Caring in therapeutic radiography : an exploration of academic educator perceptions and experiences

Hendry, Julie (2022) Caring in therapeutic radiography : an exploration of academic educator perceptions and experiences. (Ed.D thesis), Kingston University, .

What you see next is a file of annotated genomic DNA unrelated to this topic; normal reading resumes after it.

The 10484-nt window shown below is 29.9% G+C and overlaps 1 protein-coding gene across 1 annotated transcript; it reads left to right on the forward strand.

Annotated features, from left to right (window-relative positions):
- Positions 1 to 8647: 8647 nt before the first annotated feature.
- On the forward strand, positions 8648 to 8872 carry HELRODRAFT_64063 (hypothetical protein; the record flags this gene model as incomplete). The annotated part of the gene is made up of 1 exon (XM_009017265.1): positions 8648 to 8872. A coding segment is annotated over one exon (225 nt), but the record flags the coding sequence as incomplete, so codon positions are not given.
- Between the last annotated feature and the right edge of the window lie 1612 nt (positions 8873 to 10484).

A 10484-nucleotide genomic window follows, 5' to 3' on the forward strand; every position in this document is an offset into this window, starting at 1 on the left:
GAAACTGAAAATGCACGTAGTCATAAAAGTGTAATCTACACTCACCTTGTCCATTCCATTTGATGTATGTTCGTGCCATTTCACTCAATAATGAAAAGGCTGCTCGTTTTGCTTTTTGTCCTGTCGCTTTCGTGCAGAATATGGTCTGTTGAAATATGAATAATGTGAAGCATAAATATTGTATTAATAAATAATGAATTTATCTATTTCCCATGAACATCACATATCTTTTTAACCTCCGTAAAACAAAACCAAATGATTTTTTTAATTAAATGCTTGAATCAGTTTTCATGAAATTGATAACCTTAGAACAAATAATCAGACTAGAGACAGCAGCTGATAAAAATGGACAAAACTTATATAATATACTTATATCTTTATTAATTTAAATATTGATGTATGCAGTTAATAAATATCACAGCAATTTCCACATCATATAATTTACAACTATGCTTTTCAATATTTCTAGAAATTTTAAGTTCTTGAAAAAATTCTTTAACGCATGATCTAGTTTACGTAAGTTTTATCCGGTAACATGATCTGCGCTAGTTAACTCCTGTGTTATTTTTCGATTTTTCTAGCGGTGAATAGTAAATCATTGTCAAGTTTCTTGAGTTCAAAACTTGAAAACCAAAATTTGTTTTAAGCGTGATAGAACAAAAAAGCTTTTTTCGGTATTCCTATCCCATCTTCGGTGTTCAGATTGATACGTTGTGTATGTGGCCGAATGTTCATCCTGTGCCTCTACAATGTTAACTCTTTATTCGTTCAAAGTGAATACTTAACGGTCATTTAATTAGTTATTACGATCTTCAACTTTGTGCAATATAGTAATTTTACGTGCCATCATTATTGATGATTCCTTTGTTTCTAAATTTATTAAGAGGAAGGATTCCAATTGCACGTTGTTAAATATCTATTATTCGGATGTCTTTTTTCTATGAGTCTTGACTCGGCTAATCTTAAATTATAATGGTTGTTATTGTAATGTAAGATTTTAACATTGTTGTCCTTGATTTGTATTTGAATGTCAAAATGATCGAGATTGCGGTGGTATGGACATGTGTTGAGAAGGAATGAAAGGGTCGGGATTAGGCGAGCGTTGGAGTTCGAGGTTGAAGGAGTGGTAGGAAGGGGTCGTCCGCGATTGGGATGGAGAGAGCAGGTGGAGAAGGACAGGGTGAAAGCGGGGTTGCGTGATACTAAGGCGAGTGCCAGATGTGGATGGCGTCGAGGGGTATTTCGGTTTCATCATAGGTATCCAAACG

Caring is frequently espoused in healthcare. It is embedded in policy and professional codes of conduct. Since failings in healthcare were investigated and published in the Francis Report, a greater emphasis was placed upon educational providers to ensure caring was part of the curricula. This was to enable the graduation of caring practitioners. Despite attempts to determine the notion of caring in the nursing and medical literature, it remains troublesome and nebulous. In therapeutic radiography there is a paucity of literature leaving the concept of caring mostly unexplored. This suggests a gap in knowledge. Without an understanding of the construct of caring in therapeutic radiography, it could be problematic for educators who must foster caring in students. This study explored the perceptions and experiences of caring with academic therapeutic radiography educators and how these influenced their teaching practice. A descriptive, Husserlian phenomenological study was undertaken. This allowed bracketing, whereby the researcher’s views of caring could be acknowledged and set aside. Semi-structured interviews were transcribed and the modified van Kaam approach utilised for data analysis. Four themes were identified. ‘Being Caring’ related to the caring characteristics and moral virtue of therapeutic radiography educators. Experiences in the lives of participants were considered influential antecedents to ‘Being Caring’. A further important antecedent influencing teaching practice was the previous clinical role. A duality to caring emerged which included ‘Caring For’ and ‘Caring About’. ‘Caring For’ was a task-oriented practical dimension of caring in both clinical and educational settings. ‘Caring About’ was perceived as emotive and feelings focussed. Prominent sub-themes were humanity, relationships and rapport, borne from ‘knowing’ patients and students enabling a ‘connectedness’ with them as individuals. ‘Caring About’ involved behaviours ‘above and beyond’ the essential perfunctory ‘Caring For’. The final theme of ‘Caring in Pedagogy and Curriculum’ involved implicit and explicit aspects. Explicit dimensions of teaching included compassion, empathy and person-centred holistic care. Experiential learning and related reflection were considered opportunities for educators to model caring to students. However implicit role modelling was believed particularly influential in teaching practice. By ‘Caring About’, educators could nurture and enhance caring in students. This was related to the concept of a caring educator facilitating student-centred caring. This research contributes to the knowledge base as the first UK study to explore caring with academic therapeutic radiography educators. Dimensions of ‘Caring For’ and ‘Caring About’ provide a framework through which teaching caring can be facilitated. It provides a new lens to caring in the specific academic setting which is important to teaching practice and the therapeutic radiography profession. Behaviours of the caring educator would enable academic therapeutic radiographers to reflect upon their own professional practice. Findings from this study can be used to better enable caring students entering the clinical setting as practitioners of the future.

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